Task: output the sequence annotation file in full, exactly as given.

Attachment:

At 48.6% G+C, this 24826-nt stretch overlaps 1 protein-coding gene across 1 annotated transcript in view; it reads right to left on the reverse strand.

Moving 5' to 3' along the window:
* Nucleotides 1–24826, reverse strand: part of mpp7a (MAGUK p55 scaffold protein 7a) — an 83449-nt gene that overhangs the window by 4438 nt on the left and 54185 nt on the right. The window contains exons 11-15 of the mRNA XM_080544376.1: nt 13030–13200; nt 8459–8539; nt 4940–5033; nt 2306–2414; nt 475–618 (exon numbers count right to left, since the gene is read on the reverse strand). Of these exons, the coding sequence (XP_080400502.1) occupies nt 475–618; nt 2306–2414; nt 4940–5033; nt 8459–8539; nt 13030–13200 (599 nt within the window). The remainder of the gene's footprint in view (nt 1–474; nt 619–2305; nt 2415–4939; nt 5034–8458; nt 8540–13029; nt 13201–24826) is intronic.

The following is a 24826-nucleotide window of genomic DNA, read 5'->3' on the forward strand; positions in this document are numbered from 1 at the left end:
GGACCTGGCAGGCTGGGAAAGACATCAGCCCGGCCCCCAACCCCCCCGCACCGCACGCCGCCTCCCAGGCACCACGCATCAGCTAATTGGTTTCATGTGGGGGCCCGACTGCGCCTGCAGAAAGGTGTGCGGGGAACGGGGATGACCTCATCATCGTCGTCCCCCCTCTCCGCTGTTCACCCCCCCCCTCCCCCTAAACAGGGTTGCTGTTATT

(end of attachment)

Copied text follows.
At 48.6% G+C, this 24826-nt stretch overlaps 1 protein-coding gene across 1 annotated transcript in view; it reads right to left on the reverse strand.

Moving 5' to 3' along the window:
* Nucleotides 1–24826, reverse strand: part of mpp7a (MAGUK p55 scaffold protein 7a) — an 83449-nt gene that overhangs the window by 4438 nt on the left and 54185 nt on the right. The window contains exons 11-15 of the mRNA XM_080544376.1: nt 13030–13200; nt 8459–8539; nt 4940–5033; nt 2306–2414; nt 475–618 (exon numbers count right to left, since the gene is read on the reverse strand). Of these exons, the coding sequence (XP_080400502.1) occupies nt 475–618; nt 2306–2414; nt 4940–5033; nt 8459–8539; nt 13030–13200 (599 nt within the window). The remainder of the gene's footprint in view (nt 1–474; nt 619–2305; nt 2415–4939; nt 5034–8458; nt 8540–13029; nt 13201–24826) is intronic.

The following is a 24826-nucleotide window of genomic DNA, read 5'->3' on the forward strand; positions in this document are numbered from 1 at the left end:
GGACCTGGCAGGCTGGGAAAGACATCAGCCCGGCCCCCAACCCCCCCGCACCGCACGCCGCCTCCCAGGCACCACGCATCAGCTAATTGGTTTCATGTGGGGGCCCGACTGCGCCTGCAGAAAGGTGTGCGGGGAACGGGGATGACCTCATCATCGTCGTCCCCCCTCTCCGCTGTTCACCCCCCCCCTCCCCCTAAACAGGGTTGCTGTTATT